Cellpohane Noodles

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Cellophane Noodles

Cellophane Noodles: Cellophane noodles (also known as Chinese glass noodles, bean thread, and Chinese vermicelli) are thin noodles resembling vermicelli. Sometimes confused with rice noodles or rice vermicelli, cellophane noodles are made from mung bean flower and are glassy and transparent when cooked while rice noodles are white. Cellophane noodles are common in Chinese cooking, and are also used in Korea, Indonesia, Vietnam, Japan, the Phillipines and Hawaii. They have many culinary uses but are most common in soups and stir-fries. Glass noodles require little cooking time, 1-3 minutes in boiling water, and can just be soaked in hot water to reconstitute them. They have little flavor of their own but absorb flavors easily, taking on the flavor of whatever they are cooked with.

Because cellophane noodles are not made with flour they were not classified as noodles by the FDA until recently. The FDA required a noodle to contain flour, water and eggs, so they were labeled as "imitation noodles" before the change, affecting their reputation in the US. Many "Asian noodles" do not contain flour or eggs. Noodles from Vietnam, Thailand, Korea, China and Japan (among others) are made from alternative starches like rice, cornstarch, mung bean flour, buckwheat, sweet potatoes... So many were not classified as noodles in the US. Ironically, Asia is the birthplace of the noodle. Marco Polo is credited with bringing noodles back from China in the 13th century. Cellophane noodles are one of the most popular types of noodles in Asia. They figure prominently in the cuisine of China, Korea, Japan, and Vietnam.

 

    Cellophane Noodle Facts:
  • Cellophane noodles are made with mung bean flour
  • Cellophane noodles resemble vermicelli and are commonly known as "Chinese vermicelli"
  • Cellophane noodles (or glass noodles) are transparent when cooked
  • Commonly used in many Asian countries
  • Cellophane noodles are often confused with rice noodles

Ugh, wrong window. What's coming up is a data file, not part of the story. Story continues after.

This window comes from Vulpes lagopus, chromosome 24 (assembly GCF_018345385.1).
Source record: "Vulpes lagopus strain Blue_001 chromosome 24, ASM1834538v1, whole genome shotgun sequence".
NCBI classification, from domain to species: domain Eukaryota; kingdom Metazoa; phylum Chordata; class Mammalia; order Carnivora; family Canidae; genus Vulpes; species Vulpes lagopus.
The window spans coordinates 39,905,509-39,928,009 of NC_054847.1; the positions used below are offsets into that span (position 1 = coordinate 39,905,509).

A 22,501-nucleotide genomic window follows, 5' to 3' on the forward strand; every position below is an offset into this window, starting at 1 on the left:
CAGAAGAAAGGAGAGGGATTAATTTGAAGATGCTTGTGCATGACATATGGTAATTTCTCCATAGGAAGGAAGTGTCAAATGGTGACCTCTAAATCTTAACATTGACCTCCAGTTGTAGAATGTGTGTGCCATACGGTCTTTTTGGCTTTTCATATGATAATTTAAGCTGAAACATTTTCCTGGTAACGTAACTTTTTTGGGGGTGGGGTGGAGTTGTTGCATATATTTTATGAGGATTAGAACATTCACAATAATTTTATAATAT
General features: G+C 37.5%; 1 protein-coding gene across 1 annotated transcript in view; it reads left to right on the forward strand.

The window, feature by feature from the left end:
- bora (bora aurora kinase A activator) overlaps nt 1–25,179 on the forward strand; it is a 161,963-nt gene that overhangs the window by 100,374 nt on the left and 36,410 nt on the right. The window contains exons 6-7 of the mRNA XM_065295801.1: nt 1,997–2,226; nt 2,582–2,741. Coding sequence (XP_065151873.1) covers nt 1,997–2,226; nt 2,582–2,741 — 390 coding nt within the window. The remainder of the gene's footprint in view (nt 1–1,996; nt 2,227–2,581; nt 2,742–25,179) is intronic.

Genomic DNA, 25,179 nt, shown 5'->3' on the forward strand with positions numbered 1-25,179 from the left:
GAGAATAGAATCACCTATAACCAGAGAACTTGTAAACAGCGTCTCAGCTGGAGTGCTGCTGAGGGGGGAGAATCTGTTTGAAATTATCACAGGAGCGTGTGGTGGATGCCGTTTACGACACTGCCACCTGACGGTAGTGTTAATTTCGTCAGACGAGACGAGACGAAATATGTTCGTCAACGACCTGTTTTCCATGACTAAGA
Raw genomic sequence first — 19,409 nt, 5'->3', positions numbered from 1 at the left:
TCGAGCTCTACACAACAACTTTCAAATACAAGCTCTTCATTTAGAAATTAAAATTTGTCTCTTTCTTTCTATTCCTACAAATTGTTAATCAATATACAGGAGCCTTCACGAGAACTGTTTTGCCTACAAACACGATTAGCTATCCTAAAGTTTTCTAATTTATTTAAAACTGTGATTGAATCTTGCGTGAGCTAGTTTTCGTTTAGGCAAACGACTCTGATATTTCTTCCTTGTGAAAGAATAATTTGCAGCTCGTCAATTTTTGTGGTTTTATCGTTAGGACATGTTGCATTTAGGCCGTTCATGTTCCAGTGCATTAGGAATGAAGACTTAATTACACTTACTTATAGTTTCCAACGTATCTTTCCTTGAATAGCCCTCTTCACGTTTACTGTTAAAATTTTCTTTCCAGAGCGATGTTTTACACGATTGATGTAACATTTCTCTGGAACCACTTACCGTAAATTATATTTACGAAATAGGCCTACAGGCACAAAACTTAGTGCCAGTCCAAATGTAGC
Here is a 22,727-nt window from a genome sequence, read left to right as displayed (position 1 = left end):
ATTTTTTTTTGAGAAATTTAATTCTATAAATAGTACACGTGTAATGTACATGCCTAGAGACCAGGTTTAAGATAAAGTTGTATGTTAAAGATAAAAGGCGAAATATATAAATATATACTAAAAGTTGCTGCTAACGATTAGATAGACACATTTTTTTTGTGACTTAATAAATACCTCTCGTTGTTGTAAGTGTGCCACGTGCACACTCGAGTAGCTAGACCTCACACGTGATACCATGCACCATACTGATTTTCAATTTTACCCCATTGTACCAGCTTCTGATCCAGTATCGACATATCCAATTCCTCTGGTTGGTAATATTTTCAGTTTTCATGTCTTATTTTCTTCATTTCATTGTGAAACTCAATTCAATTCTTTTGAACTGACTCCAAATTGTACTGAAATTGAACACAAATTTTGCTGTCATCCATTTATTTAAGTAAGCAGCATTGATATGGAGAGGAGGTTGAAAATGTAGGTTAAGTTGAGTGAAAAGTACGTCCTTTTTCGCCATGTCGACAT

• Were not classified as noodles by the FDA until recently
  • Cellophane noodles cook quickly and absorb flavors readily
Nutritional data per 100g:

  • Alanine - 0.007 g
  • Arginine - 0.011 g
  • Ash - 0.27 g
  • Aspartic acid - 0.019 g
  • Calcium, Ca - 25 mg
  • Carbohydrate, by difference - 86.09 g
  • Copper, Cu - 0.081 mg
  • Cystine - 0.001 g
  • Energy - 1470 kj
  • Energy - 351 kcal
  • Fatty acids, total monounsaturated - 0.008 g
  • Fatty acids, total polyunsaturated - 0.018 g
  • Fatty acids, total saturated - 0.017 g
  • Fiber, total dietary - 0.5 g
  • Folate, DFE - 2 mcg_DFE
  • Folate, food - 2 mcg
  • Folate, total - 2 mcg
  • Glutamic acid - 0.029 g
  • Glycine - 0.007 g
  • Histidine - 0.005 g
  • Iron, Fe - 2.17 mg
  • Isoleucine - 0.007 g
  • Leucine - 0.013 g
  • Lysine - 0.011 g
  • Magnesium, Mg - 3 mg
  • Manganese, Mn - 0.100 mg
  • Methionine - 0.002 g
  • Niacin - 0.200 mg
  • Pantothenic acid - 0.100 mg
  • Phenylalanine - 0.010 g
  • Phosphorus, P - 32 mg
  • Potassium, K - 10 mg
  • Proline - 0.007 g
  • Protein - 0.16 g
  • Selenium, Se - 7.9 mcg
  • Serine - 0.008 g
  • Sodium, Na - 10 mg
  • Thiamin - 0.150 mg
  • Threonine - 0.005 g
  • Total lipid (fat) - 0.06 g
  • Tryptophan - 0.002 g
  • Tyrosine - 0.005 g
  • Valine - 0.008 g
  • Vitamin B-6 - 0.050 mg
  • Vitamin E (alpha-tocopherol) - 0.13 mg
  • Water - 13.42 g
  • Zinc, Zn - 0.41 mg
  • Cellophane noodles are made from mung bean flour
    Cellophane noodles are made from mung bean flour.

    Where to buy: Cellophane Noodles